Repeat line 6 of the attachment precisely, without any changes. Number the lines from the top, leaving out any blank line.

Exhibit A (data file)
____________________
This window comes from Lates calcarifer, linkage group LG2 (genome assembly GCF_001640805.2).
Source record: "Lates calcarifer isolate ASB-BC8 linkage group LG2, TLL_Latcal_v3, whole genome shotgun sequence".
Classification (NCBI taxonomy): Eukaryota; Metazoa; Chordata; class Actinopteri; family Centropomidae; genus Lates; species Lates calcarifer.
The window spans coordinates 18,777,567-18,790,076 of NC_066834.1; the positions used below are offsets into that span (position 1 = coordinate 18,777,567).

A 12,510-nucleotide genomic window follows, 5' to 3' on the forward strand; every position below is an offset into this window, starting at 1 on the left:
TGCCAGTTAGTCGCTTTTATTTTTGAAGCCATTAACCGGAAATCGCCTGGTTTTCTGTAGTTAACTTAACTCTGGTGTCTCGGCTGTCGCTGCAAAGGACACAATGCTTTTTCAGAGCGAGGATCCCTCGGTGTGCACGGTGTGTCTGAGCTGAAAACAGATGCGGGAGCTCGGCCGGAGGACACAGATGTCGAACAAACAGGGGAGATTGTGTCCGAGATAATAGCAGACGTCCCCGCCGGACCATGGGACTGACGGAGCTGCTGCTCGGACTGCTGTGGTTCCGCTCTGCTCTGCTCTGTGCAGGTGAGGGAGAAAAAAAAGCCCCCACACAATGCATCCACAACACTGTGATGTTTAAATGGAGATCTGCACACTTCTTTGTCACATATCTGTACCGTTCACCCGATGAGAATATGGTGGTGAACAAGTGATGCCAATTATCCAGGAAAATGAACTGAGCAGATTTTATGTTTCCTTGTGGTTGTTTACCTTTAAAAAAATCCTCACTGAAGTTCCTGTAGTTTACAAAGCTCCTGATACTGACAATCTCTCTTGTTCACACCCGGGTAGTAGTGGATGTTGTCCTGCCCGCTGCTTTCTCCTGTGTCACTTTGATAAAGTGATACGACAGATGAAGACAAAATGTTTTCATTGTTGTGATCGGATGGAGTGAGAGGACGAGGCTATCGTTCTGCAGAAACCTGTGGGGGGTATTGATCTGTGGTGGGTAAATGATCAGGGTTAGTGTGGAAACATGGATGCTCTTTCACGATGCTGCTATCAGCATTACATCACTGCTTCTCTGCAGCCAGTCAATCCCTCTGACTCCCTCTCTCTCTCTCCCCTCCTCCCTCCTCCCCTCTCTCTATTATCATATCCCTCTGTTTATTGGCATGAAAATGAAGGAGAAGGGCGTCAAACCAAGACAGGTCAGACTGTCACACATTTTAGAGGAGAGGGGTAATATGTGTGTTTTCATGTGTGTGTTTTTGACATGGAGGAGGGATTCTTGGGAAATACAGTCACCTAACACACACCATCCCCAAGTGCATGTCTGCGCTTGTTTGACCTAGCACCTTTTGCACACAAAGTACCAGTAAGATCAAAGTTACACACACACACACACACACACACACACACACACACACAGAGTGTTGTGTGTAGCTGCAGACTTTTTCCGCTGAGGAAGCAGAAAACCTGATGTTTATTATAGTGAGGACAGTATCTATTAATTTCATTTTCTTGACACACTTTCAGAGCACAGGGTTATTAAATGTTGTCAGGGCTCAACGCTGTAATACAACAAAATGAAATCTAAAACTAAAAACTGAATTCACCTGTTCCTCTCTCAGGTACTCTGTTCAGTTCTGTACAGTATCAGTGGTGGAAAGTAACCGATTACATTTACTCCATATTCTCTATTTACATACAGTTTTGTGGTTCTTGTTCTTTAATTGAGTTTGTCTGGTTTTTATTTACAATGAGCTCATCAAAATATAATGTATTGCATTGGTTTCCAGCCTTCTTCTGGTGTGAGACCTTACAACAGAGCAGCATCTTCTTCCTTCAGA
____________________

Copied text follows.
TGCCAGTTAGTCGCTTTTATTTTTGAAGCCATTAACCGGAAATCGCCTGGTTTTCTGTAGTTAACTTAACTCTGGTGTCTCGGCTGTCGCTGCAAAGGACACAATGCTTTTTCAGAGCGAGGATCCCTCGGTGTGCACGGTGTGTCTGAGCTGAAAACAGATGCGGGAGCTCGGCCGGAGGACACAGATGTCGAACAAACAGGGGAGATTGTGTCCGAGATAATAGCAGACGTCCCCGCCGGACCATGGGACTGACGGAGCTGCTGCTCGGACTGCTGTGGTTCCGCTCTGCTCTGCTCTGTGCAGGTGAGGGAGAAAAAAAAGCCCCCACACAATGCATCCACAACACTGTGATGTTTAAATGGAGATCTGCACACTTCTTTGTCACATATCTGTACCGTTCACCCGATGAGAATATGGTGGTGAACAAGTGATGCCAATTATCCAGGAAAATGAACTGAGCAGATTTTATGTTTCCTTGTGGTTGTTTACCTTTAAAAAAATCCTCACTGAAGTTCCTGTAGTTTACAAAGCTCCTGATACTGACAATCTCTCTTGTTCACACCCGGGTAGTAGTGGATGTTGTCCTGCCCGCTGCTTTCTCCTGTGTCACTTTGATAAAGTGATACGACAGATGAAGACAAAATGTTTTCATTGTTGTGATCGGATGGAGTGAGAGGACGAGGCTATCGTTCTGCAGAAACCTGTGGGGGGTATTGATCTGTGGTGGGTAAATGATCAGGGTTAGTGTGGAAACATGGATGCTCTTTCACGATGCTGCTATCAGCATTACATCACTGCTTCTCTGCAGCCAGTCAATCCCTCTGACTCCCTCTCTCTCTCTCCCCTCCTCCCTCCTCCCCTCTCTCTATTATCATATCCCTCTGTTTATTGGCATGAAAATGAAGGAGAAGGGCGTCAAACCAAGACAGGTCAGACTGTCACACATTTTAGAGGAGAGGGGTAATATGTGTGTTTTCATGTGTGTGTTTTTGACATGGAGGAGGGATTCTTGGGAAATACAGTCACCTAACACACACCATCCCCAAGTGCATGTCTGCGCTTGTTTGACCTAGCACCTTTTGCACACAAAGTACCAGTAAGATCAAAGTTACACACACACACACACACACACACACACACACACACACAGAGTGTTGTGTGTAGCTGCAGACTTTTTCCGCTGAGGAAGCAGAAAACCTGATGTTTATTATAGTGAGGACAGTATCTATTAATTTCATTTTCTTGACACACTTTCAGAGCACAGGGTTATTAAATGTTGTCAGGGCTCAACGCTGTAATACAACAAAATGAAATCTAAAACTAAAAACTGAATTCACCTGTTCCTCTCTCAGGTACTCTGTTCAGTTCTGTACAGTATCAGTGGTGGAAAGTAACCGATTACATTTACTCCATATTCTCTATTTACATACAGTTTTGTGGTTCTTGTTCTTTAATTGAGTTTGTCTGGTTTTTATTTACAATGAGCTCATCAAAATATAATGTATTGCATTGGTTTCCAGCCTTCTTCTGGTGTGAGACCTTACAACAGAGCAGCATCTTCTTCCTTCAGA